A medical chart review was performed upon completion of primary treatment. With the help of five nurses at the Department of Oncology, our research team collected the relevant medical information of participants from their medical records. The collected information included cancer stage (I or II or III), type of surgery, receipt of radiation, and receipt of chemotherapy. For statistical analysis, cancer stage I receives the value of 5, stage II the value of 10, and stage III the value of 15. On type of surgery, surgery of lumpectomy receives the value of 5, surgery of mastectomy the value of 10, and surgery of mastectomy/reconstruction the value of 15. It is noteworthy that SNB and Axillary dissection may be performed with surgery; however, our study did not make further differentiation. On both receipt of radiation and receipt of radiation, the no answer receives the value of 5 while the yes answer receives the value of 10.

Social support

The RAND Social Support Scale measured participants’ evaluation of the resources provided by their social network20. It measures four aspects of support: emotional, tangible, affection, and social interaction21. A total score sums the four categories with a possible total score ranging from 20 to 100 (higher scores means greater support).


We assessed Spirituality by the Functional Assessment of Chronic Illness Therapy—Spiritual Well-Being (FACIT-Sp) scale22,23. The metric of FACIT-Sp was developed with the input of cancer patients, psychotherapists, and religious/spiritual experts (e.g., hospital chaplains), who were asked to describe the aspects of spirituality and/or faith that contributed to quality of life. The responses emphasized a sense of meaning in life, harmony, peacefulness, and a sense of strength and comfort from one’s faith. This 12-item scale contains two subscales: meaning/peace and faith. Since the participants in our study are mostly Han Chinese, who are usually not religiosity-informed, we mainly measured spirituality scoring on the meaning/peace subscale. The eight-item meaning/peace subscale assesses a sense of meaning, peace, and purpose in life (Cronbach’s \(\alpha\) = 0.83). Higher scores indicate greater spiritual well-being.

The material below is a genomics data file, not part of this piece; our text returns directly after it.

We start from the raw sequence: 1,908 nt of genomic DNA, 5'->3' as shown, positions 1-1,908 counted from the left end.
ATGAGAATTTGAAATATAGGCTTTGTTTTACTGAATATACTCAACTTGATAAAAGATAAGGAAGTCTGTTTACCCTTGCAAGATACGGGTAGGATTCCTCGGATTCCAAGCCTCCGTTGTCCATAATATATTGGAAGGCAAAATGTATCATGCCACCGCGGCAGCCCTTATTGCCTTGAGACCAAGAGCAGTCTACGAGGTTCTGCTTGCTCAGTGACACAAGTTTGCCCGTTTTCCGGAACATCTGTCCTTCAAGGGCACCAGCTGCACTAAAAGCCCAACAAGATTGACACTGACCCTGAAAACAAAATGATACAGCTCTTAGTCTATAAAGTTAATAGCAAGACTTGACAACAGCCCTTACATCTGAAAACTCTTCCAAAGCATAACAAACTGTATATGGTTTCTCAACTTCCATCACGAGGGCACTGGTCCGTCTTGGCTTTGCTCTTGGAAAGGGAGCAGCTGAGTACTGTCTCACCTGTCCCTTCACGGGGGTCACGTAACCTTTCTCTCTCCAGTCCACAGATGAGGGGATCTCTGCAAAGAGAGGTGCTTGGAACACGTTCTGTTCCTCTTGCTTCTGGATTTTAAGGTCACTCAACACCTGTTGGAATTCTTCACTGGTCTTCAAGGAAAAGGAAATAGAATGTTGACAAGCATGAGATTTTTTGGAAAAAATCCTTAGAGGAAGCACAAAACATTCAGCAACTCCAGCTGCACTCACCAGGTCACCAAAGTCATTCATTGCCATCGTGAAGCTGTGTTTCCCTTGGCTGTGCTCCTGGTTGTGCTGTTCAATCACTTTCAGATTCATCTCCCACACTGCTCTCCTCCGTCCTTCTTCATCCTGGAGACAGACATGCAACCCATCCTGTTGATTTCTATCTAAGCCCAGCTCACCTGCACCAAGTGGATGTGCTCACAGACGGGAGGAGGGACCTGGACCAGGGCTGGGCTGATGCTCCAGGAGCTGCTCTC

Disease coping

We assessed disease coping by the Brief COPE24. The subscales from the Brief COPE include active coping, planning, acceptance, instrumental and emotional social support seeking (2 items each). Items were completed in reference to “what you have been doing to cope with your experience of cancer, including your current physical or emotional concerns related to your cancer experience” and were rated on 4-point scale (1 = I don’t do this at all; 4 = I do this a lot). The means of each subscale were used to compute an overall composite mean, giving each subscale equal weight in the composite. Not surprisingly, subscales were positively and significantly correlated (\(\hbox {r}=0.15\) to 0.71, \(\hbox {p}<0.05\)). It is noteworthy that internal consistency was acceptable in the current study (\(\alpha\) = 0.79).

Benefit finding

We measured the Benefit Finding Scale (BFS) by a Chinese version25, which was translated from the original BFS proposal10. The Chinese version consists of totally 19 items and asks participants to respond to “Have you found any positive change from the experience of your cancer” on a scale from 1 (not at all) to 4 (a great deal of change). Possible BF scores vary from 19 to 76. In our study, Cronbach’s \(\alpha\) for the BFS was 0.86.

Analytical strategies

All analyses were conducted using IBM SPSS Statistics 25. Multivariate linear models were used to assess effects of demographic, medical, and psychosocial variables on BFS scores at baseline, and random coefficient models were used to assess effects of these variables on BFS scores in longitudinal analysis over all time points. The null hypothesis is that BF scores are independent of the test variables. With the significance level set at 0.05 (\(\alpha =0.05\)), a variable is therefore considered to be correlated with BFS if its p-value is less than 0.05. With more than 1000 observations, our post-hoc sensitivity analyses demonstrated at least 80% power to detect a medium-sized effect of \(d = 0.3\) at \(\alpha = 0.05\) with an intra-class correlation of 0.582.